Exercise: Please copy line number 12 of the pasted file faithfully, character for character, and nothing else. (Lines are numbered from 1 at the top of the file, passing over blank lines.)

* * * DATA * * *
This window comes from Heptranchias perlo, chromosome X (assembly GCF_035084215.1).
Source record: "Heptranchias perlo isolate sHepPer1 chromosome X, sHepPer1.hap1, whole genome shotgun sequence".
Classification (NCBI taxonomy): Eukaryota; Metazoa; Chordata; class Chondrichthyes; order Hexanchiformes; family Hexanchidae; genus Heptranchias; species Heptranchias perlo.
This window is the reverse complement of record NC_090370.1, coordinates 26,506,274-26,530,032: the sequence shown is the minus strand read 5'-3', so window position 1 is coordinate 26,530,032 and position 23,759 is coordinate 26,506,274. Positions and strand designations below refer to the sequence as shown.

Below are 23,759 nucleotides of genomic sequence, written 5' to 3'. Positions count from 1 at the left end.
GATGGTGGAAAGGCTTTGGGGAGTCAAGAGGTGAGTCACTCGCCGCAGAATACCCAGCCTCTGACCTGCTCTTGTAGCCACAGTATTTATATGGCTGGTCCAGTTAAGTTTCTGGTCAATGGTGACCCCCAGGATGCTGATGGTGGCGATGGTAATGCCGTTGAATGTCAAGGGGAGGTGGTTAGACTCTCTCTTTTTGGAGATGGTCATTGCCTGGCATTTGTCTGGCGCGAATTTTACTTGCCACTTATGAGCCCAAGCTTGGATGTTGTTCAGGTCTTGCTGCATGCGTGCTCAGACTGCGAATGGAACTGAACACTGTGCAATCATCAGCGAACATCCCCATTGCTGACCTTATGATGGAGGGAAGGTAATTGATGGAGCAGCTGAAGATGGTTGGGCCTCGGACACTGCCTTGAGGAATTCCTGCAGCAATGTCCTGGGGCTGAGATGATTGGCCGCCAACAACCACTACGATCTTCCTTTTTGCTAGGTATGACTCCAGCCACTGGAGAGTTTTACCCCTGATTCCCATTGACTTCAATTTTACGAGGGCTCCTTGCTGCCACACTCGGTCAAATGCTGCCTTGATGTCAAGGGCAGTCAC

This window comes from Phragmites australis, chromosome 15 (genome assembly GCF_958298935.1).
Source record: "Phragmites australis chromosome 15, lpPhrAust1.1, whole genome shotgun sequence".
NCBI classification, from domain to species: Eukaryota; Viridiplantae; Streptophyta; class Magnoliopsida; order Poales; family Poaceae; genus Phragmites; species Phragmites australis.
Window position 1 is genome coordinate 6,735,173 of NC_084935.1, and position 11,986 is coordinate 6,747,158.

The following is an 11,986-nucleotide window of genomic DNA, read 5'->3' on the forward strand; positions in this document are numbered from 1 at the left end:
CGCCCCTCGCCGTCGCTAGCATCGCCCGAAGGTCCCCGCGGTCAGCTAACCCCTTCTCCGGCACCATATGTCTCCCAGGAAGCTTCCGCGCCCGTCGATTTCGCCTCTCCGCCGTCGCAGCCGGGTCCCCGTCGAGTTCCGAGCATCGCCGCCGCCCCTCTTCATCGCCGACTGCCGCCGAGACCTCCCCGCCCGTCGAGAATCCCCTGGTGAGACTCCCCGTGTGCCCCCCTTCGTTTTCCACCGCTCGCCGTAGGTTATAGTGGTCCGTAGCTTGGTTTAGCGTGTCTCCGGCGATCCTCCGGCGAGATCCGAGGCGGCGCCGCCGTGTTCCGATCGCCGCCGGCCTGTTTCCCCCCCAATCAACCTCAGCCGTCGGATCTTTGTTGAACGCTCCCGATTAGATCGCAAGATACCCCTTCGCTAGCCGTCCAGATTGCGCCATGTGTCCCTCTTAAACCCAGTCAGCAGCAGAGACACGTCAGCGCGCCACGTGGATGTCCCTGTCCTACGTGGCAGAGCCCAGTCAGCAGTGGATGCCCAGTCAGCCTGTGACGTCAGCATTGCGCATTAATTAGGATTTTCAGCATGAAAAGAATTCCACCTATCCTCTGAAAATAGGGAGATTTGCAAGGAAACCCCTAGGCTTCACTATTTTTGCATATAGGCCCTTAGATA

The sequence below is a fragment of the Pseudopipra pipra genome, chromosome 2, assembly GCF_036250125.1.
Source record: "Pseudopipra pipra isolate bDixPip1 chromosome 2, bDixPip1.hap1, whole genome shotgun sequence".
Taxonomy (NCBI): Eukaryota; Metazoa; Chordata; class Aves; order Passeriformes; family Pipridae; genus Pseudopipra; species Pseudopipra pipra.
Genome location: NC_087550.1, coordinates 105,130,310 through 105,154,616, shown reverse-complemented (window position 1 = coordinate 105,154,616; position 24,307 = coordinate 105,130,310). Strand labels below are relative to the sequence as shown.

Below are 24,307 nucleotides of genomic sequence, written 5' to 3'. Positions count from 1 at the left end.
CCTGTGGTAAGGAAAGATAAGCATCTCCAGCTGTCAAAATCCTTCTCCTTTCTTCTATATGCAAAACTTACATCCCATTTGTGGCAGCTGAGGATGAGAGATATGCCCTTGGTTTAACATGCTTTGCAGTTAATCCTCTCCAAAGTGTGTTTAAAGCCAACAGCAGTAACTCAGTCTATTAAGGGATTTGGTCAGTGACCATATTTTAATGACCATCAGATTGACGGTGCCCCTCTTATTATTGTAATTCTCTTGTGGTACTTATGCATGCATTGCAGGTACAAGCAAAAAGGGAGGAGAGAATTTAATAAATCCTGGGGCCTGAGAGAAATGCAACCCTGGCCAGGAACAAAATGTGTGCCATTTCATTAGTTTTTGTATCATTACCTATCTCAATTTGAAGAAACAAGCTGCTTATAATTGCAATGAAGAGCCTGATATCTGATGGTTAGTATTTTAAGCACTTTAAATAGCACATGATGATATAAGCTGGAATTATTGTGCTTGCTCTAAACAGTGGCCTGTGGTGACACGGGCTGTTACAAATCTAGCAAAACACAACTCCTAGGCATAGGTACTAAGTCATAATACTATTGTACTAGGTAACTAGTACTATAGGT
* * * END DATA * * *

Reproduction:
CGCCCCTCGCCGTCGCTAGCATCGCCCGAAGGTCCCCGCGGTCAGCTAACCCCTTCTCCGGCACCATATGTCTCCCAGGAAGCTTCCGCGCCCGTCGATTTCGCCTCTCCGCCGTCGCAGCCGGGTCCCCGTCGAGTTCCGAGCATCGCCGCCGCCCCTCTTCATCGCCGACTGCCGCCGAGACCTCCCCGCCCGTCGAGAATCCCCTGGTGAGACTCCCCGTGTGCCCCCCTTCGTTTTCCACCGCTCGCCGTAGGTTATAGTGGTCCGTAGCTTGGTTTAGCGTGTCTCCGGCGATCCTCCGGCGAGATCCGAGGCGGCGCCGCCGTGTTCCGATCGCCGCCGGCCTGTTTCCCCCCCAATCAACCTCAGCCGTCGGATCTTTGTTGAACGCTCCCGATTAGATCGCAAGATACCCCTTCGCTAGCCGTCCAGATTGCGCCATGTGTCCCTCTTAAACCCAGTCAGCAGCAGAGACACGTCAGCGCGCCACGTGGATGTCCCTGTCCTACGTGGCAGAGCCCAGTCAGCAGTGGATGCCCAGTCAGCCTGTGACGTCAGCATTGCGCATTAATTAGGATTTTCAGCATGAAAAGAATTCCACCTATCCTCTGAAAATAGGGAGATTTGCAAGGAAACCCCTAGGCTTCACTATTTTTGCATATAGGCCCTTAGATA